Beinart writes that “shifting power balances and increased threat levels” coming from Iran are “a far cry from Netanyahu’s language of existential destruction.” Others believe when a country threatens genocide, it should be taken seriously. Iranian euphemisms for Israel’s destruction such as “erased from the pages of history” don’t placate Israeli fears much. Nor does the Iranian leader’s reference to Israel as a “black and dirty microbe” and the subsequent parading of Shihab-3 missiles covered in banners reading, “Israel must be uprooted and erased from history.”

No one outside of a tiny circle of theocratic, apocalyptic, terrorist fanatics knows if Iran will actually use nuclear bombs. But would you bet the lives of millions of civilians on the guess that the Iranian regime’s stated goal is no more than a rhetorical ruse?

By all means, Americans should listen to Israeli soldiers—those who agree with them and those who don’t. But let no one slander those dedicated to stopping the world’s leading sponsor of terrorism from attaining the most deadly weapons on the planet as right-wing warmongers unwilling to listen to Israeli soldiers.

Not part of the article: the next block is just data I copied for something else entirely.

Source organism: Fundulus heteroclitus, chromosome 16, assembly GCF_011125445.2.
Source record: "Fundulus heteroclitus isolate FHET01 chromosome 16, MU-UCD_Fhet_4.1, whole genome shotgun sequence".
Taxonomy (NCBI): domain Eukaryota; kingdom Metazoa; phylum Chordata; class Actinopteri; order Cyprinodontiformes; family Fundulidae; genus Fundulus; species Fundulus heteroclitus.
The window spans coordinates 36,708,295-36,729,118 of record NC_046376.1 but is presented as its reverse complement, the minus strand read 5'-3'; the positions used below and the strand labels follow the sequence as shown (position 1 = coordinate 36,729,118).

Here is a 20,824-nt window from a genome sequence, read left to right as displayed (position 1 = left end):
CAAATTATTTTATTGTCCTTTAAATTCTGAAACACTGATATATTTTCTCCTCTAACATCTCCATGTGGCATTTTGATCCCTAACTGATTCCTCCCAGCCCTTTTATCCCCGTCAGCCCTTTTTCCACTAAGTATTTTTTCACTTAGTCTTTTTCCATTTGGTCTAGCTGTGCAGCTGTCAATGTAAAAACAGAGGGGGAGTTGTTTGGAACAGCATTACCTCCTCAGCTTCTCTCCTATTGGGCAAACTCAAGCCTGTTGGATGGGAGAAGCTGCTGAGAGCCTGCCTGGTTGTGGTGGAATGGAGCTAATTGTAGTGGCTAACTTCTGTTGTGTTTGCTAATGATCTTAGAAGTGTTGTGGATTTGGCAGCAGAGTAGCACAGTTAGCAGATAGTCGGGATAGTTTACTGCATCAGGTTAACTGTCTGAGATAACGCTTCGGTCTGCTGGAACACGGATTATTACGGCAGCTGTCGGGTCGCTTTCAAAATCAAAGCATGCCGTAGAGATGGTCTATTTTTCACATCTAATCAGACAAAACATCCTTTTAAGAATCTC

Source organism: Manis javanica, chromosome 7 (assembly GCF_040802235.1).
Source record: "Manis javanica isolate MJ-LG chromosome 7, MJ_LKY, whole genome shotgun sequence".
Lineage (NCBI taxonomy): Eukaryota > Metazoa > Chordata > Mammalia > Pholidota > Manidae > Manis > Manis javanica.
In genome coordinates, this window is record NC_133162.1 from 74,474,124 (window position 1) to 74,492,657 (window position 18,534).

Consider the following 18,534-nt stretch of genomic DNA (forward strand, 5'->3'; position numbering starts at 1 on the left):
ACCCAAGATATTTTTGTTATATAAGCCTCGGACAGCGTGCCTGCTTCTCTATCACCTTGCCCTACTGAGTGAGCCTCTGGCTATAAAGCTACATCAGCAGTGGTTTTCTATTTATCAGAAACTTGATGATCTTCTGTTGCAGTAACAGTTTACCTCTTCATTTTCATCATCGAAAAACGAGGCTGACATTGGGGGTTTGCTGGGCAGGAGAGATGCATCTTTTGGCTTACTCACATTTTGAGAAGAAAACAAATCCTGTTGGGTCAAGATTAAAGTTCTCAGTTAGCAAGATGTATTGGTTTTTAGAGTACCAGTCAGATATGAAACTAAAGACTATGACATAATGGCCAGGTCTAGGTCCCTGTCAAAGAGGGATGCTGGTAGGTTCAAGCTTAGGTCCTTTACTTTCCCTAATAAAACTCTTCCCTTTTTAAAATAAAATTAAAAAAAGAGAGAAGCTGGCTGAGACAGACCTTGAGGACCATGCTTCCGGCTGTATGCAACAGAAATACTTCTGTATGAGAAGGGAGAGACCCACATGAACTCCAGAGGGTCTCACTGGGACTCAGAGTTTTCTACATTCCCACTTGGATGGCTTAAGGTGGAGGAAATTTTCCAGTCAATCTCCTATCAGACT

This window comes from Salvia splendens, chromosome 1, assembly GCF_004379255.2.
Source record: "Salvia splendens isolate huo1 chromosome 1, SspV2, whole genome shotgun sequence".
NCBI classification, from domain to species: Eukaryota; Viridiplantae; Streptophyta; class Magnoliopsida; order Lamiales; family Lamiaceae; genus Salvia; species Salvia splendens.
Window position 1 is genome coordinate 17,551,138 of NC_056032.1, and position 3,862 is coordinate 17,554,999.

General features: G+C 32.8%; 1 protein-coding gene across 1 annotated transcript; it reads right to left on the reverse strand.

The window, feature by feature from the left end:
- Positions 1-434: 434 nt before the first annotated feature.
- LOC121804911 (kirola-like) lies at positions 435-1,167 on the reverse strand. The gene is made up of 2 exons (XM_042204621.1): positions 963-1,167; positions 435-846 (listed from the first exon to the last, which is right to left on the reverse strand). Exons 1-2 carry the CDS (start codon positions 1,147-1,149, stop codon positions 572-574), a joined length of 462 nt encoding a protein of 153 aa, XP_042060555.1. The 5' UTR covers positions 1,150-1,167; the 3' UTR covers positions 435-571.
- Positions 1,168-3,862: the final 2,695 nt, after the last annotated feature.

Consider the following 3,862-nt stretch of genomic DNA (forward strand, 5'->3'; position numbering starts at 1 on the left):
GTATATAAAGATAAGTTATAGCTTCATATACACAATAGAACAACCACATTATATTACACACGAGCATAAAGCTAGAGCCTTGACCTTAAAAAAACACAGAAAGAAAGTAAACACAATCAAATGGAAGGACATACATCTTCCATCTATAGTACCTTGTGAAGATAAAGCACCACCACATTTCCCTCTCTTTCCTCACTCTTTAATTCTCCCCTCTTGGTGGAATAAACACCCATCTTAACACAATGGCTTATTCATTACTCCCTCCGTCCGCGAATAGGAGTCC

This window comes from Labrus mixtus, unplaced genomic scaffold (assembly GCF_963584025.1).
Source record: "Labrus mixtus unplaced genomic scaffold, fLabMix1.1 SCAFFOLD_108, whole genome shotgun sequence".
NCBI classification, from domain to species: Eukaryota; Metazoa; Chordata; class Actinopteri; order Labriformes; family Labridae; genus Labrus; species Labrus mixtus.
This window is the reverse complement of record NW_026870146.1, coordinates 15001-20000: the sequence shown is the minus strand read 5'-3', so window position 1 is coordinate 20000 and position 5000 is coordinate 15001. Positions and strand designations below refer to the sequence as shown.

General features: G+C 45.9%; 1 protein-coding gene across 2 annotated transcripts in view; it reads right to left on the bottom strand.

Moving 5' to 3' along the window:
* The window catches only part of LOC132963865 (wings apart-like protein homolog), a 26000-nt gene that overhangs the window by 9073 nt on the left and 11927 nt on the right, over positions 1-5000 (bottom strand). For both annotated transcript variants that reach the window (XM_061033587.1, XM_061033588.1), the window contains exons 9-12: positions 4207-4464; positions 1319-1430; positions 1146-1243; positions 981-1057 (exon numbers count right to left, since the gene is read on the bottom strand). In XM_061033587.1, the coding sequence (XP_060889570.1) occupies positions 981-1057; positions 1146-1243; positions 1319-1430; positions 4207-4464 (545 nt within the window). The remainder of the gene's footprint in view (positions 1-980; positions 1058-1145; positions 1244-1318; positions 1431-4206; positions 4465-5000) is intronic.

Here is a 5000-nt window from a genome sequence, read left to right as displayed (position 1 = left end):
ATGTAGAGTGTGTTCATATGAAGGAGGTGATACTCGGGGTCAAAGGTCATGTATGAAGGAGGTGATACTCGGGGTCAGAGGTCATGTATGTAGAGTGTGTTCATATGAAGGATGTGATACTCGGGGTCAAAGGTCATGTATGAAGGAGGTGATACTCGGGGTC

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Turkish Islamists Turn Church Into Mosque

A story in today’s International Herald Tribune (read here on the New York Times website) provides an interesting insight into exactly what happens when a secular state is taken over by Islamists. The piece concerned the Hagia Sophia of Iznik, an ancient church that brought 40,000 tourists to the town south of Istanbul much to the delight of the locals. Iznik was once known as Nicaea, and it was there the first Ecumenical Council of the Christian Church met at the Hagia Sophia in the year 325. But the Islamist government of Turkey has put a damper on the prosperity of those who profited from the museum by formally converting the building into a mosque.

Of course, after the Muslim conquest of the Byzantine Empire, all churches in the region were turned into mosques, with the most conspicuous example being the majestic Hagia Sophia of Constantinople (now Istanbul). But unlike that more famous site, which was registered as a museum when Turkey became a secular republic, the one in Iznik was never formally named as such, though it served in that function and had not been used as a mosque in well over a century. The ruling AKP party of Turkish Prime Minister Recep Tayyip Erdoğan has taken the initiative to reinstitute Muslim-only worship at the place, much to the dismay of the Muslim residents of the town who point out there was no shortage of mosques there. But to the AKP, the ancient surge to plant the flag of Islam over the ruins of other cultures is more important than tourism.